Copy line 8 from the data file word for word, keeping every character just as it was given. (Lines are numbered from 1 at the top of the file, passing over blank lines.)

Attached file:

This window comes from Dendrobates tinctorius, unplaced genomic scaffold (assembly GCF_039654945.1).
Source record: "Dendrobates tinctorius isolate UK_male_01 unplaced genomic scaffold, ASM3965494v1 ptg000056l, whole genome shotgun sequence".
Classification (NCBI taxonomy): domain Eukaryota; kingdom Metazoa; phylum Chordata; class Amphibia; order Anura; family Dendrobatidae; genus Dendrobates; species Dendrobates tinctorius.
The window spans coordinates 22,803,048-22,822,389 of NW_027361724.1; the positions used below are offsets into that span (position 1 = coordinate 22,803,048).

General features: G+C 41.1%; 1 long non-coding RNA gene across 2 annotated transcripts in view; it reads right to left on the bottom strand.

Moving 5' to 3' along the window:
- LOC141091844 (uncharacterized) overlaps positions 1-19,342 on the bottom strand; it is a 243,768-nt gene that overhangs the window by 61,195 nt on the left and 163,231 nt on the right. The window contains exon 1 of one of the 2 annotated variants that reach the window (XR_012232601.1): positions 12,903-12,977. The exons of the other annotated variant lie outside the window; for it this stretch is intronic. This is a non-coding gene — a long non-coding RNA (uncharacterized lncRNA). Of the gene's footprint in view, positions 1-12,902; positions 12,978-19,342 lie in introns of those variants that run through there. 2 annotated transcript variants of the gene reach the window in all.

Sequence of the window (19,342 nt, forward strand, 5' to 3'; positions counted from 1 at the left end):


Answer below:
Sequence of the window (19,342 nt, forward strand, 5' to 3'; positions counted from 1 at the left end):